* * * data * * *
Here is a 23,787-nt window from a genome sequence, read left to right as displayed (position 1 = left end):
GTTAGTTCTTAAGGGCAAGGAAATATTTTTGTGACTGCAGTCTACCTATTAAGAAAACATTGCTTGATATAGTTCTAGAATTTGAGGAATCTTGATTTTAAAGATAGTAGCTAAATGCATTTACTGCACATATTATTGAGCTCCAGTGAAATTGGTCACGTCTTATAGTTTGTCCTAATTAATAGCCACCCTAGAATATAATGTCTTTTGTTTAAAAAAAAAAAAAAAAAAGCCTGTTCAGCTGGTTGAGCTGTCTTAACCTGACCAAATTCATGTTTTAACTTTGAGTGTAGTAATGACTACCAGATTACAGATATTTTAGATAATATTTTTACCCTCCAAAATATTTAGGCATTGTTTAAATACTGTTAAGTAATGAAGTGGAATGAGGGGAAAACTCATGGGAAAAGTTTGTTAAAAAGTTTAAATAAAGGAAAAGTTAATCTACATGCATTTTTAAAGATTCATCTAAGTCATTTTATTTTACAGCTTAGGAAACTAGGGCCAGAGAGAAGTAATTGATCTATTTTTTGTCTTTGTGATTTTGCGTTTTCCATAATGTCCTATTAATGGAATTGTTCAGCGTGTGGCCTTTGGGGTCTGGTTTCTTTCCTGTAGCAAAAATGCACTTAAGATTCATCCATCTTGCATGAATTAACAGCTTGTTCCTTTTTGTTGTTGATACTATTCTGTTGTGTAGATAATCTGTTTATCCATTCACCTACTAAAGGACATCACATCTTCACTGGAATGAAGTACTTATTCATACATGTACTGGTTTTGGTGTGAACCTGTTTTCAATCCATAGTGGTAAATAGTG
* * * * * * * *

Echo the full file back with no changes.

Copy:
Here is a 23,787-nt window from a genome sequence, read left to right as displayed (position 1 = left end):
GTTAGTTCTTAAGGGCAAGGAAATATTTTTGTGACTGCAGTCTACCTATTAAGAAAACATTGCTTGATATAGTTCTAGAATTTGAGGAATCTTGATTTTAAAGATAGTAGCTAAATGCATTTACTGCACATATTATTGAGCTCCAGTGAAATTGGTCACGTCTTATAGTTTGTCCTAATTAATAGCCACCCTAGAATATAATGTCTTTTGTTTAAAAAAAAAAAAAAAAAAGCCTGTTCAGCTGGTTGAGCTGTCTTAACCTGACCAAATTCATGTTTTAACTTTGAGTGTAGTAATGACTACCAGATTACAGATATTTTAGATAATATTTTTACCCTCCAAAATATTTAGGCATTGTTTAAATACTGTTAAGTAATGAAGTGGAATGAGGGGAAAACTCATGGGAAAAGTTTGTTAAAAAGTTTAAATAAAGGAAAAGTTAATCTACATGCATTTTTAAAGATTCATCTAAGTCATTTTATTTTACAGCTTAGGAAACTAGGGCCAGAGAGAAGTAATTGATCTATTTTTTGTCTTTGTGATTTTGCGTTTTCCATAATGTCCTATTAATGGAATTGTTCAGCGTGTGGCCTTTGGGGTCTGGTTTCTTTCCTGTAGCAAAAATGCACTTAAGATTCATCCATCTTGCATGAATTAACAGCTTGTTCCTTTTTGTTGTTGATACTATTCTGTTGTGTAGATAATCTGTTTATCCATTCACCTACTAAAGGACATCACATCTTCACTGGAATGAAGTACTTATTCATACATGTACTGGTTTTGGTGTGAACCTGTTTTCAATCCATAGTGGTAAATAGTG